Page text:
Don’t keep going too long each time you have a training session, or you will risk him getting bored and wandering off!

Make sure that your dog is happy to lie in his bed for the average length of time it takes you to eat a meal before exposing him to the ‘live show’.

After you have eaten

If you have any scraps left over for your dog at the end of a meal, take them to him in his bed before releasing him.

If there are no scraps available, make sure you have a nice juicy treat waiting for him in the fridge.

Give it to him in his bed to reinforce the behaviour of waiting in the bed.

Then release the dog once the meal is done and cleared away.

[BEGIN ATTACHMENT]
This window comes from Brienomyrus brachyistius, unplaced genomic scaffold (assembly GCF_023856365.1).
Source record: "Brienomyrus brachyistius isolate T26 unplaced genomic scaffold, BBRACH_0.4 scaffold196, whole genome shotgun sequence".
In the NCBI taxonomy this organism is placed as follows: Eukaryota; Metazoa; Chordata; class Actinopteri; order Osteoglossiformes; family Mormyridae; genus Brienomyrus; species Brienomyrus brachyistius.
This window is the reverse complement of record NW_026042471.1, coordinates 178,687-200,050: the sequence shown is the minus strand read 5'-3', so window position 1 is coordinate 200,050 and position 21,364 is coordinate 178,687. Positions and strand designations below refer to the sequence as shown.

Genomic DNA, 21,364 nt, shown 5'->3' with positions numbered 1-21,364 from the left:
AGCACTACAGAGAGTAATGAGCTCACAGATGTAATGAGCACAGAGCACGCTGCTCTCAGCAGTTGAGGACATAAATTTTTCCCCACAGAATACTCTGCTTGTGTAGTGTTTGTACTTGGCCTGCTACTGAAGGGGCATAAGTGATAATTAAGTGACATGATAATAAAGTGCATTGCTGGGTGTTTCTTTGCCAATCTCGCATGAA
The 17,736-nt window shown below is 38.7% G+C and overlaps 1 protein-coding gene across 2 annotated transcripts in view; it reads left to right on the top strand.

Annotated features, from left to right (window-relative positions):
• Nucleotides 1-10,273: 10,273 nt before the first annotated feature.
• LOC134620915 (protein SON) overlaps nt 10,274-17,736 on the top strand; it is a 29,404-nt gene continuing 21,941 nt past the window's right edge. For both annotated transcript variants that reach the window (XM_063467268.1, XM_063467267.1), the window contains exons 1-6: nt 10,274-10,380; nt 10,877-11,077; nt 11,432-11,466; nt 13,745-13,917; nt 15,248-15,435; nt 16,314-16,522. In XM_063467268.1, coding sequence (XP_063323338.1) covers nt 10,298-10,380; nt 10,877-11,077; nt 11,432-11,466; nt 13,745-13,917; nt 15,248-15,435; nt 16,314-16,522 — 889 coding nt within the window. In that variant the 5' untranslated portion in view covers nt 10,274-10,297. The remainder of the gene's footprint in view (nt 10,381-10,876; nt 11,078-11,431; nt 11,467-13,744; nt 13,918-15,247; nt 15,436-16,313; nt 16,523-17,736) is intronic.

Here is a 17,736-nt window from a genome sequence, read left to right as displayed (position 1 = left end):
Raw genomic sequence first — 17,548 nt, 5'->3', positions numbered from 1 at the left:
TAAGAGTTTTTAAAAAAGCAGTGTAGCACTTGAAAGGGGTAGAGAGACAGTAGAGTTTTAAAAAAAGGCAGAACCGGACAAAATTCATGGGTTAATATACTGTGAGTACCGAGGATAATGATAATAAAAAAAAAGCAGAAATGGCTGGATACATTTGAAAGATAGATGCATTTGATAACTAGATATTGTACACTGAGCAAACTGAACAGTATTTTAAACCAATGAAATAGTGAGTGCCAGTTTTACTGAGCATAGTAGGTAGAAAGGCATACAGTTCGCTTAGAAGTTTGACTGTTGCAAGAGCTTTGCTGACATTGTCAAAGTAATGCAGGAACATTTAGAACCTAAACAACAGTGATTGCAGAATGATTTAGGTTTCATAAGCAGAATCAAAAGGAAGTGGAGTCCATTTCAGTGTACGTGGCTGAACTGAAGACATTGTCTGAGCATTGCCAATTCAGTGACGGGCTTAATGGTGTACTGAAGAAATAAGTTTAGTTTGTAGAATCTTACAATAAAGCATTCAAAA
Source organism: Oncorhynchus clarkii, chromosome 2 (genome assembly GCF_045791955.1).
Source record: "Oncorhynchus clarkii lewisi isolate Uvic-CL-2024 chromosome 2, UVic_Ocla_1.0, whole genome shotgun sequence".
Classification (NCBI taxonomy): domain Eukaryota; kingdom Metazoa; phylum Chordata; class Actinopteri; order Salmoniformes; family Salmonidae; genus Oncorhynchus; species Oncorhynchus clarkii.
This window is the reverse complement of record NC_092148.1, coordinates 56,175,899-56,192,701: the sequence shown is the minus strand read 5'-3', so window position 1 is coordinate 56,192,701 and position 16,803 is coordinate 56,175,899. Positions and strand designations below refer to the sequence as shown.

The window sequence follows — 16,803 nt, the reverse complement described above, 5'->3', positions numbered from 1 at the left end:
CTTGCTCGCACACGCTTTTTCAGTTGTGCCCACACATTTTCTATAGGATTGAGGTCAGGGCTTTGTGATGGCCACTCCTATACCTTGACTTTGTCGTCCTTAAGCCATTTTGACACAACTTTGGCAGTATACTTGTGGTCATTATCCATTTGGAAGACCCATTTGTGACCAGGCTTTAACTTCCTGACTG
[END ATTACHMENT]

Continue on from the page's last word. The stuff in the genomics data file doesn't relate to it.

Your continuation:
Begging at the table is an annoying habit, but it is easy to avoid and not too hard to cure.

Make sure you never reinforce your dog around the table, whilst family members are eating, and he will never expect you to.

Teach him that his bed is the place to be whilst you are eating.  Build up slowly from a minute or two, to a full hour.

Provided he is well exercised and has plenty of attention at other times, this won’t do him any harm.  He will simply learn to fall asleep at mealtimes whilst you relax and enjoy your dinner in peace.

This website is brought to you by Pippa Mattinson

Pippa's book Total Recall is a complete recall training programme for puppies and adult dogs, and her Happy Puppy Handbook is a definitive guide to puppy care and early training

by Pippa Mattinson on February 4, 2015